If you turned on the Olympics at any point these past two weeks, you must have caught an ad for NBC’s newest show, “Parenthood.” The commercials for it ran constantly. So often that when the Olympics ended my friend tweeted “Remember, Parenthood airs on Tuesday. #olympicmemories.” (Is there anything more enjoyable than passive aggressive tweets against network TV?) Well, when Tuesday night rolled around, as promised over and over again by NBC, “Parenthood” premiered.
The concept of the show is exactly how it was portrayed during its massive advertising. It’s about being a parent, wanting the best but dealing with the worst and how to handle it. While the kids on the show are an intricate part of the storyline, the focus is (not surprisingly) on the parents. We look at how it makes a parent feel when the child is being pressured, bullied, rebelling, retreating or sick. A typical primetime show will focus on the relationship between the parent and the child; how they both feel. “The Parenthood” centers on mainly the parent’s emotions and struggles. It takes on an interesting perspective.
Most of the parents on this show are siblings (with a few spouses mixed in) and their parents are played by Craig T. Nelson (who you may remember from one of my all-time favorite sitcoms, “Coach”) and Bonnie Bedelia. Nelson plays Zeke, the more intervening, dominant parent. His relationship with son Adam is brought to the forefront immediately. Adam, played by Peter Krause (Six Feet Under) seems to have the most heart wrenching story line in the pilot episode. After trying to keep his overbearing father from meddling with his parenting decisions with son Max, (played by Max Burkholder) he learns that Max’s struggles to be normal are being caused by more than just outside pressure. Max is diagnosed with Asperger syndrome. In a scene outside Adam’s niece’s chorus concert, Zeke demands that Max comes into the concert and attends with everyone else. Adam then defends his son, saying he will not be able to attend if the candles are present so they will remain outside. Adam and Zeke butt heads on this issue until Adam breaks down and admits his son is sick. He requests his father’s help and already in the first episode, we realize that the father-son relationship is very powerful.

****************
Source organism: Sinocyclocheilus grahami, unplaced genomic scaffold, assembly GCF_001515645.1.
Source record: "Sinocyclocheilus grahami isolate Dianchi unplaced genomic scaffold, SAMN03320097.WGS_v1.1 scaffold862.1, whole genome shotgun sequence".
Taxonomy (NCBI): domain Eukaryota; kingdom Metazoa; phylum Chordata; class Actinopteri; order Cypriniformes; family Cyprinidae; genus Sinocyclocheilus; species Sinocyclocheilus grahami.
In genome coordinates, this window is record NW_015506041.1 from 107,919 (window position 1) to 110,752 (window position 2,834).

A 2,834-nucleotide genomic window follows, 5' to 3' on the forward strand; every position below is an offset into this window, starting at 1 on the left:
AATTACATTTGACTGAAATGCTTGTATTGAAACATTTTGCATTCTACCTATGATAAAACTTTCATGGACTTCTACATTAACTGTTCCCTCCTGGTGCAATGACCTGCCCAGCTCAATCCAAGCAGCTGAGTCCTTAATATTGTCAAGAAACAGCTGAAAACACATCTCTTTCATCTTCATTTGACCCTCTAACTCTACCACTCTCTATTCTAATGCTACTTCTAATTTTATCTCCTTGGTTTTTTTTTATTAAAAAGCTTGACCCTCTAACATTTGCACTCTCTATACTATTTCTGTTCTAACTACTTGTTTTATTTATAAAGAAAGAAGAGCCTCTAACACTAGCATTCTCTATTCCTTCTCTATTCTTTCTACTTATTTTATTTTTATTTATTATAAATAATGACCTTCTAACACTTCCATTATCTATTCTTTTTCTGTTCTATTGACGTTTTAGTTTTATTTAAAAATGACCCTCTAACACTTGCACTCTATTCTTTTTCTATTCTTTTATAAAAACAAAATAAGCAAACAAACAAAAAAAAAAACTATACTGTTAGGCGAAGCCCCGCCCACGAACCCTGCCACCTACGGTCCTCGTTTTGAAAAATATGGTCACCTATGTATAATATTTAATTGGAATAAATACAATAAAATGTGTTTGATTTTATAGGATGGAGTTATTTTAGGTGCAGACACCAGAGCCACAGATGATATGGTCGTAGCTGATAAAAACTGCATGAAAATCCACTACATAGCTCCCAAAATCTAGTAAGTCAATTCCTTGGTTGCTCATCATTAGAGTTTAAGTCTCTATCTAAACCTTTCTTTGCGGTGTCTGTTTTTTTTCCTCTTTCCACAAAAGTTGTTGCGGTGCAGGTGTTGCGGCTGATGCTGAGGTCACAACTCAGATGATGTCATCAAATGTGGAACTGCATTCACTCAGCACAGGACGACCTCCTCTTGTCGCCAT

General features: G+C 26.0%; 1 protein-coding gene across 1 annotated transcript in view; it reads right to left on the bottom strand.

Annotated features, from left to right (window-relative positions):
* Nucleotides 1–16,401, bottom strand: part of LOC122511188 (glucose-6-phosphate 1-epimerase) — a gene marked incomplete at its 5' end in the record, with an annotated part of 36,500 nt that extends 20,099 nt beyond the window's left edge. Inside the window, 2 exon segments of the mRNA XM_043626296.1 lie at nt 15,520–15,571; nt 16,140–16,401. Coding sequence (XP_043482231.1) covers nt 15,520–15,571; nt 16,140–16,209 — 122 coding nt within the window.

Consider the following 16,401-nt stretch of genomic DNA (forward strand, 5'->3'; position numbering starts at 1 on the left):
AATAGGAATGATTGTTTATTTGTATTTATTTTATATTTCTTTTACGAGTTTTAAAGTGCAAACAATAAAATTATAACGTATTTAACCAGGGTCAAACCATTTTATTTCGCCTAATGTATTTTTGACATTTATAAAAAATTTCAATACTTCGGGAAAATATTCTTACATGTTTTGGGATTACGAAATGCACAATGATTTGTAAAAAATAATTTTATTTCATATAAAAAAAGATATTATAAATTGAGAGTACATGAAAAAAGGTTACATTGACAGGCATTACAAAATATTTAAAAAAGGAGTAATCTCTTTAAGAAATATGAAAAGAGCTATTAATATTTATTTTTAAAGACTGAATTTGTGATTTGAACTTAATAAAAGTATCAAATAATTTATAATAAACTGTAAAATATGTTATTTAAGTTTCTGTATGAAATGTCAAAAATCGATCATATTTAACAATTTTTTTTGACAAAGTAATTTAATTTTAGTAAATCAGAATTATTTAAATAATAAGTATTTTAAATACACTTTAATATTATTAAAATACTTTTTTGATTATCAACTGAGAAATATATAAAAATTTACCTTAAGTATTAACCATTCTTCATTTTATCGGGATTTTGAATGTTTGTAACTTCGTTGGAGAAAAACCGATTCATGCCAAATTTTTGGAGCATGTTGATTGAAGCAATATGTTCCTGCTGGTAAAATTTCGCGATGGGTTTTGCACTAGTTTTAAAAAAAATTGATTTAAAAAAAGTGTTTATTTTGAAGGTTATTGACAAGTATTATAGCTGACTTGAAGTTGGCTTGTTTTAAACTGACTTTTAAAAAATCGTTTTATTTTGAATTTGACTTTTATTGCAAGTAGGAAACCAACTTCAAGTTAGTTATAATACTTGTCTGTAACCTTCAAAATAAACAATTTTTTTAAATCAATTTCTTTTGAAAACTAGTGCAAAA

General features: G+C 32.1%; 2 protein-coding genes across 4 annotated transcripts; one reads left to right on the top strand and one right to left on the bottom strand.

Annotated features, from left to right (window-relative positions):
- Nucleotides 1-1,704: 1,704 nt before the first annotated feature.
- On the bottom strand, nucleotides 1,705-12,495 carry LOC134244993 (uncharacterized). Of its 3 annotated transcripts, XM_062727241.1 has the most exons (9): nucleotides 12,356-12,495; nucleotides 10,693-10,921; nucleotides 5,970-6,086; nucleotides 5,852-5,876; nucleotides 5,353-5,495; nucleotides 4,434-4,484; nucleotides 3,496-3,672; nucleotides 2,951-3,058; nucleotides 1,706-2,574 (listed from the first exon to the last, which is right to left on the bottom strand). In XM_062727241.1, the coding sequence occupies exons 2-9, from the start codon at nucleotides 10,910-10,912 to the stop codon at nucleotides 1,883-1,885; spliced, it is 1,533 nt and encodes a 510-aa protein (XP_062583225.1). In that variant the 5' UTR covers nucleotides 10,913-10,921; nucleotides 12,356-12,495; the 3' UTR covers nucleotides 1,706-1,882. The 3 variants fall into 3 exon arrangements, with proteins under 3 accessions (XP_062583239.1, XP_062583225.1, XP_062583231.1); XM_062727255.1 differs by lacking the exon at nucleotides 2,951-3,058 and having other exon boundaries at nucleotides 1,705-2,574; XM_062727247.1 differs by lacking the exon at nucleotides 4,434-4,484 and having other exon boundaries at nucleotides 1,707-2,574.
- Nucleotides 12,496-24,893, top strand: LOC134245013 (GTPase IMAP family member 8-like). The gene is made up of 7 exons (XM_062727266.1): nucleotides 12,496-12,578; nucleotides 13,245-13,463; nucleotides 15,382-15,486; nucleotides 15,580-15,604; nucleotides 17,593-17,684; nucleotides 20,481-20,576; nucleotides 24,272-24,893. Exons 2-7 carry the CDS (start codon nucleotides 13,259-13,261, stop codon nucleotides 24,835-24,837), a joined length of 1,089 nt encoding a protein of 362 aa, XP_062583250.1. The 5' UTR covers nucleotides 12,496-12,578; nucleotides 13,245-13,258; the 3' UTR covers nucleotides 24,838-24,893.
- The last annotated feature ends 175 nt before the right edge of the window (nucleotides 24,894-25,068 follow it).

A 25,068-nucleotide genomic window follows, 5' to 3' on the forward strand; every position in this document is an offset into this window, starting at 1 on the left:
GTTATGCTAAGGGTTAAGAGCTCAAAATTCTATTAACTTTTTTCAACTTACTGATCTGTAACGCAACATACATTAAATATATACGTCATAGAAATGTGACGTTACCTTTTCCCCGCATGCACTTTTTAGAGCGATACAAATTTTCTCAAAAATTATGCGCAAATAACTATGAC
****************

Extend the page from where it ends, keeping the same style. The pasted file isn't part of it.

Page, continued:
The show has a few sappy moments that can over power the interesting stories that are happening. The constant celebratory family dinners are forced and the family bonding at the end of the episode, in celebration of Max wanting to play baseball suddenly, is a bit nauseating. There are also characters that are bland and cliché, such as Crosby, played by Dax Shepard (“Punk’d.) Must there always be a fear of commitment/womanizer on every show? (Is there even one in every family?)
For a pilot episode, it was surprisingly emotional. Most shows take longer to develop that kind of attachment from their audience, but this show hits home quickly. The clips for future episodes seemed much more intriguing than the pilot episode; causing a viewer to get sucked in. If the show can continue to deal with real-life parental issues, and stay away from the easy sugar-coated family sitcoms that we have all grown tired with, the potential to be great is there.
Initially, I wanted to dislike this show. I wanted to come onto my blog and say that even Ron Howard and Brian Grazer couldn’t get me behind this show. I didn’t want to enjoy a show that NBC was forcing down my throat while I was trying to enjoy a simple game of curling. I even wanted to write a tweet about how bad this show was… well, thank goodness Twitter has a delete button.